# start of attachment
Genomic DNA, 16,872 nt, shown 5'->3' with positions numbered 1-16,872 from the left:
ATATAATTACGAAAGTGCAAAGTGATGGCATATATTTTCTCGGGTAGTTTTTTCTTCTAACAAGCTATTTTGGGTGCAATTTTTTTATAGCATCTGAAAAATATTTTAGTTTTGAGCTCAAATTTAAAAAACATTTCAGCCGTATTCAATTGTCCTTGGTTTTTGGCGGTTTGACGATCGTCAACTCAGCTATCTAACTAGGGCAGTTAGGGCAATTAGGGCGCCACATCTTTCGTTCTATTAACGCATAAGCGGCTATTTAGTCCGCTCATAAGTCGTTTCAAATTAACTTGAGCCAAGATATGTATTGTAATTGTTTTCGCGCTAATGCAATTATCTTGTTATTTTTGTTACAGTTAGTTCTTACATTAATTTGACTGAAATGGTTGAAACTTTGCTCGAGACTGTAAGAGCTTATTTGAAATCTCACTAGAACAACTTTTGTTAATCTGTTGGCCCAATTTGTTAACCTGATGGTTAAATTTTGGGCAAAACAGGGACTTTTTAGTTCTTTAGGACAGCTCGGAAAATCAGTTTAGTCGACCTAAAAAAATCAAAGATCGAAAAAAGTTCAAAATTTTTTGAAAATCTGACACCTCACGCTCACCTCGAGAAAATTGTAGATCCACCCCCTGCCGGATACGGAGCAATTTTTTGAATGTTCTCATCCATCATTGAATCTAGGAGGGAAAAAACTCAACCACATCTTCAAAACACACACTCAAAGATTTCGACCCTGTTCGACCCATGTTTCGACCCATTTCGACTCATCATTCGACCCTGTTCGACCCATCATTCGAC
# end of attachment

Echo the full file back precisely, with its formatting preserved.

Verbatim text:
Genomic DNA, 16,872 nt, shown 5'->3' with positions numbered 1-16,872 from the left:
ATATAATTACGAAAGTGCAAAGTGATGGCATATATTTTCTCGGGTAGTTTTTTCTTCTAACAAGCTATTTTGGGTGCAATTTTTTTATAGCATCTGAAAAATATTTTAGTTTTGAGCTCAAATTTAAAAAACATTTCAGCCGTATTCAATTGTCCTTGGTTTTTGGCGGTTTGACGATCGTCAACTCAGCTATCTAACTAGGGCAGTTAGGGCAATTAGGGCGCCACATCTTTCGTTCTATTAACGCATAAGCGGCTATTTAGTCCGCTCATAAGTCGTTTCAAATTAACTTGAGCCAAGATATGTATTGTAATTGTTTTCGCGCTAATGCAATTATCTTGTTATTTTTGTTACAGTTAGTTCTTACATTAATTTGACTGAAATGGTTGAAACTTTGCTCGAGACTGTAAGAGCTTATTTGAAATCTCACTAGAACAACTTTTGTTAATCTGTTGGCCCAATTTGTTAACCTGATGGTTAAATTTTGGGCAAAACAGGGACTTTTTAGTTCTTTAGGACAGCTCGGAAAATCAGTTTAGTCGACCTAAAAAAATCAAAGATCGAAAAAAGTTCAAAATTTTTTGAAAATCTGACACCTCACGCTCACCTCGAGAAAATTGTAGATCCACCCCCTGCCGGATACGGAGCAATTTTTTGAATGTTCTCATCCATCATTGAATCTAGGAGGGAAAAAACTCAACCACATCTTCAAAACACACACTCAAAGATTTCGACCCTGTTCGACCCATGTTTCGACCCATTTCGACTCATCATTCGACCCTGTTCGACCCATCATTCGAC